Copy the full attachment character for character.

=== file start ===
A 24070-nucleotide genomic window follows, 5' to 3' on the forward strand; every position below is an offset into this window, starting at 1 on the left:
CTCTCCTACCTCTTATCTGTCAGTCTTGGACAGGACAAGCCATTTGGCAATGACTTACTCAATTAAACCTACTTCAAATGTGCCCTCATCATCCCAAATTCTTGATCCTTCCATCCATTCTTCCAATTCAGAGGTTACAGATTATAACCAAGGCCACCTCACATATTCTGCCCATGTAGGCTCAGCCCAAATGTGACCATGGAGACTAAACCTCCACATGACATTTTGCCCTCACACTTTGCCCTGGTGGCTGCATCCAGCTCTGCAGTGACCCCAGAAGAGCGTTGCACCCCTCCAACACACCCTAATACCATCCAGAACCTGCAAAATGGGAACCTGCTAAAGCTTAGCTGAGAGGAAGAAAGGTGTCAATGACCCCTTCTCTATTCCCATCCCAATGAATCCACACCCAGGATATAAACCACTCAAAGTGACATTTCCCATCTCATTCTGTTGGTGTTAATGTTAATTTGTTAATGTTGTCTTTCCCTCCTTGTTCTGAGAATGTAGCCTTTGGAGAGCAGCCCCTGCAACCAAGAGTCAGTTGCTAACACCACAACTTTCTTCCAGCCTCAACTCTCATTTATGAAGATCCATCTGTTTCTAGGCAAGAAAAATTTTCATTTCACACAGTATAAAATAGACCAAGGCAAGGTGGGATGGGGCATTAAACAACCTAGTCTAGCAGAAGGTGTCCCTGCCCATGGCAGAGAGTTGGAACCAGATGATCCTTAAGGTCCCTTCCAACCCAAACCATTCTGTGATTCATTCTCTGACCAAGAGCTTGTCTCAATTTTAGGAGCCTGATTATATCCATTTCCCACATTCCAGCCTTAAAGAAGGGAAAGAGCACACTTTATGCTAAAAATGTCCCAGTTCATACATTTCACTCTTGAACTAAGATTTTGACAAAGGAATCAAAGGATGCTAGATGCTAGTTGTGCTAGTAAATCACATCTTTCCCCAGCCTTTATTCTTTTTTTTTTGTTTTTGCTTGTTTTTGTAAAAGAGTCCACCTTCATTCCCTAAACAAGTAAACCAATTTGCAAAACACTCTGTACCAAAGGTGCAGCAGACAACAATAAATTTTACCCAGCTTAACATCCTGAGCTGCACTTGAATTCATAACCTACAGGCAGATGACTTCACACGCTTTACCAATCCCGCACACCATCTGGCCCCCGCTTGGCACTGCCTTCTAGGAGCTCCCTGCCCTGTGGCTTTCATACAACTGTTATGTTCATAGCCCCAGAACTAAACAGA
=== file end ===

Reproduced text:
A 24070-nucleotide genomic window follows, 5' to 3' on the forward strand; every position below is an offset into this window, starting at 1 on the left:
CTCTCCTACCTCTTATCTGTCAGTCTTGGACAGGACAAGCCATTTGGCAATGACTTACTCAATTAAACCTACTTCAAATGTGCCCTCATCATCCCAAATTCTTGATCCTTCCATCCATTCTTCCAATTCAGAGGTTACAGATTATAACCAAGGCCACCTCACATATTCTGCCCATGTAGGCTCAGCCCAAATGTGACCATGGAGACTAAACCTCCACATGACATTTTGCCCTCACACTTTGCCCTGGTGGCTGCATCCAGCTCTGCAGTGACCCCAGAAGAGCGTTGCACCCCTCCAACACACCCTAATACCATCCAGAACCTGCAAAATGGGAACCTGCTAAAGCTTAGCTGAGAGGAAGAAAGGTGTCAATGACCCCTTCTCTATTCCCATCCCAATGAATCCACACCCAGGATATAAACCACTCAAAGTGACATTTCCCATCTCATTCTGTTGGTGTTAATGTTAATTTGTTAATGTTGTCTTTCCCTCCTTGTTCTGAGAATGTAGCCTTTGGAGAGCAGCCCCTGCAACCAAGAGTCAGTTGCTAACACCACAACTTTCTTCCAGCCTCAACTCTCATTTATGAAGATCCATCTGTTTCTAGGCAAGAAAAATTTTCATTTCACACAGTATAAAATAGACCAAGGCAAGGTGGGATGGGGCATTAAACAACCTAGTCTAGCAGAAGGTGTCCCTGCCCATGGCAGAGAGTTGGAACCAGATGATCCTTAAGGTCCCTTCCAACCCAAACCATTCTGTGATTCATTCTCTGACCAAGAGCTTGTCTCAATTTTAGGAGCCTGATTATATCCATTTCCCACATTCCAGCCTTAAAGAAGGGAAAGAGCACACTTTATGCTAAAAATGTCCCAGTTCATACATTTCACTCTTGAACTAAGATTTTGACAAAGGAATCAAAGGATGCTAGATGCTAGTTGTGCTAGTAAATCACATCTTTCCCCAGCCTTTATTCTTTTTTTTTTGTTTTTGCTTGTTTTTGTAAAAGAGTCCACCTTCATTCCCTAAACAAGTAAACCAATTTGCAAAACACTCTGTACCAAAGGTGCAGCAGACAACAATAAATTTTACCCAGCTTAACATCCTGAGCTGCACTTGAATTCATAACCTACAGGCAGATGACTTCACACGCTTTACCAATCCCGCACACCATCTGGCCCCCGCTTGGCACTGCCTTCTAGGAGCTCCCTGCCCTGTGGCTTTCATACAACTGTTATGTTCATAGCCCCAGAACTAAACAGA